A week ago, a twitter war erupted between the Samajwadi Party and the Congress in Uttar Pradesh.
When Akhilesh Yadav tweeted a picture of his talking to people in a dengue-affected village near Etawah in Uttar Pradesh, Indian Youth Congress chief BV Srinivas took to twitter to wonder how Yadav got a comfortable sofa in a house without plaster to sit on.
The Samajwadi Party hit back at the Congress, with its spokesperson Rajeev Rai tweeting a picture of Rahul Gandhi sitting on a sofa on a tractor: “Is a sofa found on a tractor rather than in the house of a poor man?”
The spat is a hint of a process that is increasingly visible in the past few months. Even as the BJP remains the single most powerful party at the central level, the opposition is engaged in contests in state polls and does not hesitate to trade barbs.
The All-India Trinamool Congress is not just combative when it comes to the Congress but is also seeking to expand at its expense, inducting leaders from the Congress in Goa, Tripura and even Uttar Pradesh. The Rashtriya Janata Dal also spurned the Congress in Bihar during the by-polls, with Lalu Prasad going on record to tell reporters that an alliance with Congress meant nothing except forfeiting one’s security deposit. The RJD lost both seats and the Congress contesting alone performed dismally.
On its part, the Congress is not hesitant to try and build its own base in poll-bound UP, where SP is being seen as the prime challenger to the BJP. The SP is also inducting leaders both from the BSP and the Congress.
The turn of events seems at odds with a past template. In the 1960s and 70s – and going up to the late 1980s – opposition parties often made seat adjustments to counter the Congress, which was then in a position of dominance.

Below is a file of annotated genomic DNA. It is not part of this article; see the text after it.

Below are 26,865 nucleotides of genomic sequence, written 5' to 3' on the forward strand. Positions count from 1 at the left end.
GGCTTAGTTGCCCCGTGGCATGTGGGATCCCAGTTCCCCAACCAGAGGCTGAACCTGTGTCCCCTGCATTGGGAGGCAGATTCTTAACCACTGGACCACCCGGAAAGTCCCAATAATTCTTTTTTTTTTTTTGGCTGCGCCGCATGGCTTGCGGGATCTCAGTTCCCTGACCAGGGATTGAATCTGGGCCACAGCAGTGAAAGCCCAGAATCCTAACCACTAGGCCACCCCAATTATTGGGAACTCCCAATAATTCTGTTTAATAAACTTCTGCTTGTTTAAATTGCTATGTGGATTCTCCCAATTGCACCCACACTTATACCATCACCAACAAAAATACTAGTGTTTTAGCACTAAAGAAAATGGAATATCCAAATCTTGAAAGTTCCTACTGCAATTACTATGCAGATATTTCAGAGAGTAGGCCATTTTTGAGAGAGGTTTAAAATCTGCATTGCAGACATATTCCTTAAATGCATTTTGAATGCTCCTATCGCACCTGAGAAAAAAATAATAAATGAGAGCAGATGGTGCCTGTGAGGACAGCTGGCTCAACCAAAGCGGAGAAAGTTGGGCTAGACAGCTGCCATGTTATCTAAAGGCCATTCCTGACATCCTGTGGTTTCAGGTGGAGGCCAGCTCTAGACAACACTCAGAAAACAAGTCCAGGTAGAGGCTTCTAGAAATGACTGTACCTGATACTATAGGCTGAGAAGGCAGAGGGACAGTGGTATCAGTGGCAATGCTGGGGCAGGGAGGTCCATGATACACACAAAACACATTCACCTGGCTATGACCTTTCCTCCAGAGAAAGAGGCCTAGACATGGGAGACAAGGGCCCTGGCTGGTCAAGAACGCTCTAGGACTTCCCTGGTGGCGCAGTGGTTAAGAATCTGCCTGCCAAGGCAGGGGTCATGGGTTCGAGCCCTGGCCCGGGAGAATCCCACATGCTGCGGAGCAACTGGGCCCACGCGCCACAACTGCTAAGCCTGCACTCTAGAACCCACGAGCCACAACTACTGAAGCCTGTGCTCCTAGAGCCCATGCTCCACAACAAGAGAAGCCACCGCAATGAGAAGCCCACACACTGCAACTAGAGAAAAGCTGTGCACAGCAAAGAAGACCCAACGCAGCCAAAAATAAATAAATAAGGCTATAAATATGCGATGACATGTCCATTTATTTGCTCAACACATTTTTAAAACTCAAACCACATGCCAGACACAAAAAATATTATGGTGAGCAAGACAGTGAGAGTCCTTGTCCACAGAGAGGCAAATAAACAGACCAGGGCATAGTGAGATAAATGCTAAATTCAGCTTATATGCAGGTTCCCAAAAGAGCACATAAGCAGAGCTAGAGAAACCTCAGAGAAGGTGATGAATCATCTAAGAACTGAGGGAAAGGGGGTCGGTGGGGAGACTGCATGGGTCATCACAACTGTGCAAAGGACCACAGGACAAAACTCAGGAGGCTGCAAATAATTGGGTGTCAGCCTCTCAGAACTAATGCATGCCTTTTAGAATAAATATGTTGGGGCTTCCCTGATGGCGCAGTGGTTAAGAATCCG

In 1963, the Jana Sangh, the predecessor of the BJP, the socialists under Ram Manohar Lohia and the Swatantra Party made arrangements for four Lok Sabha bypolls. While Deen Dayal Upadhyaya of Jana Sangh lost, socialist leader Ram Manohar Lohia, JB Kriplani and Minoo Masani of the Swatantra Party won their seats.
In 1967, short-lived Sanyukta Vidhayak Dal governments were formed in states like Uttar Pradesh, Bihar, Punjab and MP when Jana Sangh MLAs made common cause with socialists and even CPI (M) within some hung assemblies. In the 1971 Lok Sabha polls, the Jana Sangh, the Swatantra Party, Congress breakaway faction Congress (O), the Sanyukta Socialist Party and the Praja Socialist Party made a grand alliance to take on the Congress but lost. In 1977, in the elections held after the Emergency, the Janata Party, formed by the merger of key opposition parties, trounced the Congress. Even in 1989, the BJP and the left supported the Janata Dal of VP Singh to defeat the Congress. These polls also entailed electoral arrangements.
The above attempts were characterized by a blanket category ‘anti-Congressism’, and were aimed at burying ideological differences and points of contention to take on the dominant political party.
This phase was followed by the phase of two-party politics, with the rise of the BJP in the 1990s. Here, regional parties allied with either national party to form governments. The NDA and UPA experiments come from this coalition phase.
With the rise of single party dominance yet again since 2014, one would have expected that opposition parties make common cause to take on the BJP. However, despite some moments of unity -- like a grand rally in Kolkata before the 2019 Lok Sabha elections, the Bihar elections of 2015 and to a lesser extent the Lok Sabha election in UP in 2019 – this hasn’t happened.